8. Under the ‘Click for more information’ button, one reads: ‘Copyright 2012 The Board of Trinity College Dublin. Images are available for single-use academic application only. Publication, transmission or display is prohibited without formal written approval of Trinity College Library, Dublin’. How, I would ask, can one use them without displaying them? Merely looking at them would violate this prohibition.

9. You cannot therefore publish the images. This is the crux of it. TCD seems to have asked: how can we placate Unesco (which gave the Book of Kells a World Heritage status last year) and make the images publicly availble, but still remain utterly protectionist so that nobody can publish a book with colour images of the Book of Kells that will compete with the ones we publish, sell, and make royalties on? 

In sum, the website presents the illusion that TCD has made the entire Book of Kells available, but the institution has severely restricted how the viewer can use the images.

For more on this topic, see my longer article: Open Access: Imaging Policies for Medieval Manuscripts in Three University Libraries Compared



6 comments:

Unknown said...

Students and teachers can still use the images in class by taking screenshots. You can take a screenshot of anything you can see on your computer. I've been using screenshots of ARTstor images for years and they work well in my power point presentations.

Caroline McGee said...

Re: point 4. The folio number is available by clicking on the information box located on the tool bar above the image. Also I could take screenshots on a Mac without any problems. I don't fully understand your objections to paying for images that will be used in a publication - that is common practice when publishing a text that will generate income for the author/publisher is it not?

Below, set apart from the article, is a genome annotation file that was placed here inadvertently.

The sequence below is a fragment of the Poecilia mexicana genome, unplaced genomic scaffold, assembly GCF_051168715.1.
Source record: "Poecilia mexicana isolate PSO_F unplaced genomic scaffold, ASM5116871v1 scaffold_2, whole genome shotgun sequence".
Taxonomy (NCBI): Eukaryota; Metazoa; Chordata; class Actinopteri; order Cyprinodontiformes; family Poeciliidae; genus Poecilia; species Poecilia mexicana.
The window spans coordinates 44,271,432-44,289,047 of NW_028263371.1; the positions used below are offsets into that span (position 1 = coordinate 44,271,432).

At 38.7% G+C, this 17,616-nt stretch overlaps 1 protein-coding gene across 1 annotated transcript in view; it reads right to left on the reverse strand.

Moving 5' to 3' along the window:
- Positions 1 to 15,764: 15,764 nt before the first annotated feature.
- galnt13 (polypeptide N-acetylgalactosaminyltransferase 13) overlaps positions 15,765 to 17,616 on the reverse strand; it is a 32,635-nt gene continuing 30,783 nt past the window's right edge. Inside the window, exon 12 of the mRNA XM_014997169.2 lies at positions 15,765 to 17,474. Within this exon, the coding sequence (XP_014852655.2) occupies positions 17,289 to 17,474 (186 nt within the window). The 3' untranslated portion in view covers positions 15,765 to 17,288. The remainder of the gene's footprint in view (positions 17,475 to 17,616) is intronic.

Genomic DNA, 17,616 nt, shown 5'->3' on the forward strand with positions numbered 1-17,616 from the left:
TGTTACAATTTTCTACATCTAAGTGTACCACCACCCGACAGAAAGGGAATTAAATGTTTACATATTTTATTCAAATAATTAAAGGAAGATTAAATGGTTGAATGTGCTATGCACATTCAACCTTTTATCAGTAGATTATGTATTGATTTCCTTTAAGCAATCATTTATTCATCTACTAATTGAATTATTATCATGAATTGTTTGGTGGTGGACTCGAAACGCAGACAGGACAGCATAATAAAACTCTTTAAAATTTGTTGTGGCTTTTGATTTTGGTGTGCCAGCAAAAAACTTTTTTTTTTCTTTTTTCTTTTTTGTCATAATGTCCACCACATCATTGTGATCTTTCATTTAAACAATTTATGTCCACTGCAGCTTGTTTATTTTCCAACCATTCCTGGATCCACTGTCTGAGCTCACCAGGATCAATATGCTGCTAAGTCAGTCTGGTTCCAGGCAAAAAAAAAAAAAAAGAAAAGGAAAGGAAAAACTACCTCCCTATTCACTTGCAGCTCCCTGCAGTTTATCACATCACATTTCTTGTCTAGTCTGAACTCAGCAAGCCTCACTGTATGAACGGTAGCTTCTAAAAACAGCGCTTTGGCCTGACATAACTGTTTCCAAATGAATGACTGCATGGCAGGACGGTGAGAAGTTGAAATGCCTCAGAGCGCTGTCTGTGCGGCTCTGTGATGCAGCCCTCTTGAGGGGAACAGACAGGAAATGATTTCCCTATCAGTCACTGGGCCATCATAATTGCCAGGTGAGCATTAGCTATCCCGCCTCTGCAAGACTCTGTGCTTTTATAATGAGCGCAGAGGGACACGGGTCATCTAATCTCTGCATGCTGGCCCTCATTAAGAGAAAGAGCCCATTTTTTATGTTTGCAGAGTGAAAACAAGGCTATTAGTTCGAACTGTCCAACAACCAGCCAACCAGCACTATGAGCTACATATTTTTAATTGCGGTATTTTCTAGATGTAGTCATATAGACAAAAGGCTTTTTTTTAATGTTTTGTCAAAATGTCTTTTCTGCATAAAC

Kathryn Rudy said...

Thanks for your comment, Caroline. The area above 'information' is permanently stuck on 'Digital No.MS58_003v'. Yes, I see that clicking on the info box yields the folio number; however, there's still no way to easily find, say, fol. 172v. There are indeed ways to make screen shots (although the normal way, shift-cmd-4, shifts the image, at least in Chrome). Academic rarely generates income for an author, but that's an important issue, and I'll take it up in a separate blog post.

Unknown said...

I agree with the previous comments about the screenshots. On a PC, press "print screen" and you are done, and if you are giving a presentation online, you could always open to different windows and align 2 images. The copyright issue is a complex one that, as you said, needs a different post to be better explained.

There is a bigger issue, though, that is showed by your post: there is no standard to digitize manuscripts and share them on the internet. No ideal image quality, no ideal way of displaying details, etc.

A discussion should be done on this topic!

Bill S. said...

On a PC Alt+PrintScrn copies only the current program to the Clipboard. I then tried pasting the material to a new file in Photoshop, with no difficulty. Cropping down to the MS page only produced an image 486 by 615 pixels, at a 72 ppi resolution. In Photoshop I can change that to 300 ppi. It's a workaround. It would obviously take some work and time to do this for the entire manuscript, but we probably don't need to do that.

I agree with Giulio, that a discussion about standards for digitizing MSS is useful, though I believe there are and have been such discussions before.

Bill Schipper

Anonymous said...

very helpful - thank you for this post. The images are digitised slides, according to the hosts.
"All digital surrogates represented here have been scanned from transparencies, which were imaged by Faksimile Verlag, Lucerne, Switzerland, in 1990."
So what we are looking at is not "newly digitised" but slides from 1990.
This must be why they don't support zooming?